After failing to secure a seat on the United Nations Security Council (UNSC) earlier this year, it is evident that Canada’s reputation as a robust partner on the world stage has diminished. However, during this global pandemic, Canada has a vital opportunity to enhance its international standing.
The emergence of COVID-19 has jolted many countries to foster closer multilateral negotiation and planning, including Canada through efforts such as the Ministerial Coordination Group on COVID-19. Additionally, the Government of Canada has earmarked $50 million in support for international assistance partners. Suffice to say, a global health crisis such as a pandemic requires nothing short of deep and integrated global health diplomacy (GHD). Although Canada has outlined international efforts to curtail the pandemic, more can be done.
During this period of need for heightened international cooperation, Canada not only could but should bolster its international response to COVID-19 as well as future global health crises by developing a response that prioritizes GHD. Plainly, it is in Canada’s best interest to do so.
Our Globalized World is Far from Pandemic-Proof
Very few global health experts will doubt the reoccurring thrust of epidemics and pandemics in the future or suggest that the world is prepared to manage them. Moreover, deforestation, mounting species extinctions, climate change and increasing human interconnectivity all seem to suggest that global pandemics are becoming more likely. The recent outbreak of new coronavirus mutations that have forced Denmark to cull its entire mink herd and halt its global export of furs further demonstrates the superfluity of these challenges.
Therefore, government actors across the globe, if prudent, will need to factor in health considerations when considering foreign policy direction and execution. As a species, we cannot ignore the reality that we live in, and subsequently states must engage in meaningful multilateral health policy collaboration. Canada is no exception to this reality.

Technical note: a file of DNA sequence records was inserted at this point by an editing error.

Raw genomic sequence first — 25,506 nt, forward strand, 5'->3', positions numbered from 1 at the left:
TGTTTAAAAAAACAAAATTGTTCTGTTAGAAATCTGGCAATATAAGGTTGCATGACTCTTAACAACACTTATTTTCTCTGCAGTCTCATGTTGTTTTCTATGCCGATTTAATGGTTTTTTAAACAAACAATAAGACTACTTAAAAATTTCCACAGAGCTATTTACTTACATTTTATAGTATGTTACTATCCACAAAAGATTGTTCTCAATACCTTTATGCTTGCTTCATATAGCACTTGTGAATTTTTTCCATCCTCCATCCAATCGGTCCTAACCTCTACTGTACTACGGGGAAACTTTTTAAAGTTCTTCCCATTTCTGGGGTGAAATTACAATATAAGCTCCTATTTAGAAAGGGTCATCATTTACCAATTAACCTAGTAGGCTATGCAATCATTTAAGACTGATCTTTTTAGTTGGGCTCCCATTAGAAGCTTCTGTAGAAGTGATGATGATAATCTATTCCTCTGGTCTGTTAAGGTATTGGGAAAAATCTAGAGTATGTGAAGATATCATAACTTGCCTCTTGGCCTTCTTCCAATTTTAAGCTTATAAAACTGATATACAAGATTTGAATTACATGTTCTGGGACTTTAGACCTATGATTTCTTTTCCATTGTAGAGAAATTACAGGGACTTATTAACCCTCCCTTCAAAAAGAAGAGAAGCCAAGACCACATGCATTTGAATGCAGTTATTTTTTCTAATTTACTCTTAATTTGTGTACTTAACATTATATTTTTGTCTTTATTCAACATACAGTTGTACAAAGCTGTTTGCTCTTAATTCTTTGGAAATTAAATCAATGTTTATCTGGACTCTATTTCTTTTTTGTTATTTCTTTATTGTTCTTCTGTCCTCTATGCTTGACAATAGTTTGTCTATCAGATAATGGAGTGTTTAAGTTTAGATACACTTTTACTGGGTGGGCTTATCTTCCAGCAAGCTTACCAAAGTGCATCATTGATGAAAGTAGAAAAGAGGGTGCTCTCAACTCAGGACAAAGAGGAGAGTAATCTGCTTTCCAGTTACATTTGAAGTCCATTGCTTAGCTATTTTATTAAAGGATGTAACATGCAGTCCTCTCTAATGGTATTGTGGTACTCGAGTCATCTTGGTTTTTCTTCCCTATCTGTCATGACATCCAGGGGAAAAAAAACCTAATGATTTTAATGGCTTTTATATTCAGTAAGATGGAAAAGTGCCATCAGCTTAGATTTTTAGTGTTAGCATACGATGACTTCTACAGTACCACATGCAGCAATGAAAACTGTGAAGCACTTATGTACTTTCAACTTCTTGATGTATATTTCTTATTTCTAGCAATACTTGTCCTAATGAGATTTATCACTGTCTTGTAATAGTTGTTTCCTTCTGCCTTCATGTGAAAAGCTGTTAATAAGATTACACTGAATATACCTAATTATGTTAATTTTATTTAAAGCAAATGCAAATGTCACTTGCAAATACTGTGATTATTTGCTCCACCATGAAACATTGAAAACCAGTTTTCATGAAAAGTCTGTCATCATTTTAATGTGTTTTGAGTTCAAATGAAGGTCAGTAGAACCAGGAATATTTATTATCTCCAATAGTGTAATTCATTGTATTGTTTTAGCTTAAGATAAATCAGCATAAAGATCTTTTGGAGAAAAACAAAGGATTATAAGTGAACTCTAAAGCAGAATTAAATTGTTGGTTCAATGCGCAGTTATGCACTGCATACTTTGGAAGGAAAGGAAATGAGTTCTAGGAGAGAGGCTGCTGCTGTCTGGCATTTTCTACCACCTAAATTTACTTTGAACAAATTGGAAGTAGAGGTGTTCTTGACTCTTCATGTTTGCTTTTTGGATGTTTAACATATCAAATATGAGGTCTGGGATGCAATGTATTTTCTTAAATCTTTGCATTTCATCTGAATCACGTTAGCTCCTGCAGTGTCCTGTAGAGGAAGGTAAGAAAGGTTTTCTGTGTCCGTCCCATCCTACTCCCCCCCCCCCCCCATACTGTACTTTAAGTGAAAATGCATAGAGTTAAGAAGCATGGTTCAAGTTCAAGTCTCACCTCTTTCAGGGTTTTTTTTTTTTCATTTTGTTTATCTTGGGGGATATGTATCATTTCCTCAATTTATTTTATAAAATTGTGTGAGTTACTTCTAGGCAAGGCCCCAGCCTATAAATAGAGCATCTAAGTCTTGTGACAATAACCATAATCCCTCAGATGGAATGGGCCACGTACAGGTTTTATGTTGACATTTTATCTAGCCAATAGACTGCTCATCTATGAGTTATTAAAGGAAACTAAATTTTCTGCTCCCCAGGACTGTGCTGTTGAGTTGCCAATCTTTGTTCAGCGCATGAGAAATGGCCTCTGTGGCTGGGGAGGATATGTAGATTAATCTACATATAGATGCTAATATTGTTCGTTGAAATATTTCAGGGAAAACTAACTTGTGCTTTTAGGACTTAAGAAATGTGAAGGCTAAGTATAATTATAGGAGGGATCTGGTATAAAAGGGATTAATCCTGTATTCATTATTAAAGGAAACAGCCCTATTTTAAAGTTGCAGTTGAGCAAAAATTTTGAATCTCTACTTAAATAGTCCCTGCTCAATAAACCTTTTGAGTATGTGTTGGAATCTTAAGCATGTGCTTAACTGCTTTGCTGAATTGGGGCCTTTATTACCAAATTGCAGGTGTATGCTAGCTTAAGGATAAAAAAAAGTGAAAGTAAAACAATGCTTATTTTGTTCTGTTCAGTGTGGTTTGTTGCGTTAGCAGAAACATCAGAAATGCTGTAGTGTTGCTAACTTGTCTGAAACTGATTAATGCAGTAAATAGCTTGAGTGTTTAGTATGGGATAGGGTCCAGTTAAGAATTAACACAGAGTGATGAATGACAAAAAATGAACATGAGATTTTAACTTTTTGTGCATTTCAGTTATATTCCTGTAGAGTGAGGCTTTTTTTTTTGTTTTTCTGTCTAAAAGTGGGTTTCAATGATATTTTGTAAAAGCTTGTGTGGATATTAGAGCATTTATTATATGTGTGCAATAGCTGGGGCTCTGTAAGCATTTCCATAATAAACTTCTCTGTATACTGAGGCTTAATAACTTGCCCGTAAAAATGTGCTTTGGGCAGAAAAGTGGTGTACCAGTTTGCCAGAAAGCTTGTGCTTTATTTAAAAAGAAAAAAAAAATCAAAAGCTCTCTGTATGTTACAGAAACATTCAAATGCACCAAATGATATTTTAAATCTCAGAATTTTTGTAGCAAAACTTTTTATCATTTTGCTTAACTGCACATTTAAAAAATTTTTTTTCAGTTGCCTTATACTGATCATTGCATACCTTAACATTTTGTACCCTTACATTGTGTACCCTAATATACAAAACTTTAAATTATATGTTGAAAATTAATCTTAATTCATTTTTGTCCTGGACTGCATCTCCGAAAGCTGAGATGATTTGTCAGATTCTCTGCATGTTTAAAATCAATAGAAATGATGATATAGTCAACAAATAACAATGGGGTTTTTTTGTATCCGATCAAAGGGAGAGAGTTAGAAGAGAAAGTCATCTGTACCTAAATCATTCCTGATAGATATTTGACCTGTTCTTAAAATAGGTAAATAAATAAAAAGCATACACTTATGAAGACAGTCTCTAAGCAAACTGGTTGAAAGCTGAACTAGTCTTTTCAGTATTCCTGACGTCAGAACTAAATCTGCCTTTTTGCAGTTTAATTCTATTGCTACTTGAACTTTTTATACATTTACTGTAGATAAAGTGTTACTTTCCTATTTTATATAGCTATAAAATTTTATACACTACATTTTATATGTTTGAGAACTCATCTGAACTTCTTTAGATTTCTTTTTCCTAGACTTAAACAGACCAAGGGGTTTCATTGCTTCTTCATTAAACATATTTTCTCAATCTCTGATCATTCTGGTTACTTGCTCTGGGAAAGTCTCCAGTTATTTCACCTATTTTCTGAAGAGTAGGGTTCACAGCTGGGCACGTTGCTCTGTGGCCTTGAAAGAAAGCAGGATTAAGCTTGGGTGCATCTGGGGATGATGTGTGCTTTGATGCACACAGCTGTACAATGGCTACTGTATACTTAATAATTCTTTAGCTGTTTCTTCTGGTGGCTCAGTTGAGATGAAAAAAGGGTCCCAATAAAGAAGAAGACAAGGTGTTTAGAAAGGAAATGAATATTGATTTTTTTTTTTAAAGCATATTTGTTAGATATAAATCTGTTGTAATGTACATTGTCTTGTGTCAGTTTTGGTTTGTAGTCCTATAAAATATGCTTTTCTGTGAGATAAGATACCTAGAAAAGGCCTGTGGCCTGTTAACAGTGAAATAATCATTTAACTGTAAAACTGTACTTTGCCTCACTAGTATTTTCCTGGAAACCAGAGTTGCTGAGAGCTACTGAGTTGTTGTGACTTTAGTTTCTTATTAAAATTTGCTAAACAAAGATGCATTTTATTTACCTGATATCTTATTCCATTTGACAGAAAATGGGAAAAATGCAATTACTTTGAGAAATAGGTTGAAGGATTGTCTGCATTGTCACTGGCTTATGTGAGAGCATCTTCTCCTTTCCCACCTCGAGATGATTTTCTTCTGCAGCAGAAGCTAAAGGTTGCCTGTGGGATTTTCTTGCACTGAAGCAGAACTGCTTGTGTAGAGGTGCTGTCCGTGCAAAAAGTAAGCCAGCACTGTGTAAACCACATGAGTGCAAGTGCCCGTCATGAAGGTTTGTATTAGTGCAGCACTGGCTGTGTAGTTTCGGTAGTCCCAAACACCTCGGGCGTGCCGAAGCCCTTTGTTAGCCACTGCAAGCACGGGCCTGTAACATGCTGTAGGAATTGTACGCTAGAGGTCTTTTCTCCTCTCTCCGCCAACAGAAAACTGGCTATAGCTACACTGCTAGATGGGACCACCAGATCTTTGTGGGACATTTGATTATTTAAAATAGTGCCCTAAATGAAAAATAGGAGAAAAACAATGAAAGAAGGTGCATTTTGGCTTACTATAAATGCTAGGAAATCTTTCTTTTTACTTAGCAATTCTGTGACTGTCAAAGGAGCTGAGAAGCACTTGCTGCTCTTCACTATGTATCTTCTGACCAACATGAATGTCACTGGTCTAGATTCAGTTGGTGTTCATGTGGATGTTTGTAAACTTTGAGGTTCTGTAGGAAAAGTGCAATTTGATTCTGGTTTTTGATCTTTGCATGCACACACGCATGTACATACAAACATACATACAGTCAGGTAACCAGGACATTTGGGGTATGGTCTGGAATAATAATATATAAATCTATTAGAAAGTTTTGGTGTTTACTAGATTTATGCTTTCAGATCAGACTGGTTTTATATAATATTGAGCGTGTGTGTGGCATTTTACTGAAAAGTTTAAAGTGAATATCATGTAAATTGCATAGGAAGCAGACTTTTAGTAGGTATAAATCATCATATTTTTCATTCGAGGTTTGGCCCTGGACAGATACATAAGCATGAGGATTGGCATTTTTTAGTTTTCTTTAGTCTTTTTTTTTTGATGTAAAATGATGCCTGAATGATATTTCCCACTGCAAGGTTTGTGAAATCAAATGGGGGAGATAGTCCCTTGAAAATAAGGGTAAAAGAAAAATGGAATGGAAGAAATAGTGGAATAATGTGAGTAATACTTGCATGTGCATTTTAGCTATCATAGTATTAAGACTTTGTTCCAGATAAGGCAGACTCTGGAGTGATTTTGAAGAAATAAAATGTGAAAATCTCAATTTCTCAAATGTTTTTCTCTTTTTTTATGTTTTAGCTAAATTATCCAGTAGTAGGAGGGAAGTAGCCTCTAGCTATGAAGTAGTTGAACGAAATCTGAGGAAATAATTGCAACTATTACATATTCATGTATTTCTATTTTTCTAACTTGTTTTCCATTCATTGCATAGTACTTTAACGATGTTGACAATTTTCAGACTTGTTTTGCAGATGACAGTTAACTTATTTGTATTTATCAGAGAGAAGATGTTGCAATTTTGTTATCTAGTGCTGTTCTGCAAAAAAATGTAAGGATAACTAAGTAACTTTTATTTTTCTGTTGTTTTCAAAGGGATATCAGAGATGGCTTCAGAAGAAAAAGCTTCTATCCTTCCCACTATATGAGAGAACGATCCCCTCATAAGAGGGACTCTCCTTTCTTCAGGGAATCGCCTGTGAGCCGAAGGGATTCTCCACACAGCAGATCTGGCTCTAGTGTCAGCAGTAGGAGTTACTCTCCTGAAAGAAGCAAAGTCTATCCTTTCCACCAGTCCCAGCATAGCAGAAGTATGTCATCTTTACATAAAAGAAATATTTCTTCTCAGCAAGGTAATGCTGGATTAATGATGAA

Canada and GHD: A Decisive Moment
In his new report A Global Crisis Requires a Global Response, Bob Rae, Canada’s Ambassador to the United Nations, highlights that Canada needs to be a leader in the international COVID-19 response if it expects to recover substantially from the economic and health disaster anytime soon. The only way Canadians are protected from the virus is when the virus has been treated around the world. The only way Canadian markets bounce back is when other countries’ economies recover as well and in turn look to purchase Canadian products.
This straightforward example of a need for Canada to lead the international COVID-19 response in the present should also reveal how Canada must pivot to address global health crises in the future.
In the context of a world that will continue to see health disasters rear their heads, Canada should pursue a GHD-driven approach to its foreign policy that addresses the following:
1. Educating our public service. It is imperative that Canadian policymakers equip themselves and the public service with the tools to mitigate these challenges. Public servants should be taught an interdisciplinary and health-centered approach to global governance, negotiation and diplomacy that ensures health sector literacy.
2. Utilizing and equipping the diplomatic mission. Transitioning health from a “soft” issue in international policy frameworks to a more central element in diplomacy and foreign policy. This could include synthesizing diplomatic access to global health professional guidance, communications and ensuring fast and accurate data collection through “Health Attachés” to embassies.
3. Mitigating COVID-19 and future health crises. Canada must strengthen global governance preparedness through closer diplomatic ties to international organizations such as the World Health Organization (WHO) and maintain sustained investment in International Financial Institution (IFI) mechanisms for consistent global health security.
Reid Groeneveld is an MA candidate at the Norman Paterson School of International Affairs. Reid’s research interests focus on diplomacy, inter-state negotiation, peacekeeping, conflict resolution and regional cooperation.
The views expressed in this article are the author’s own and do not necessarily reflect iAffairs’ editorial stance.
Image by NASA, courtesy of Unsplash.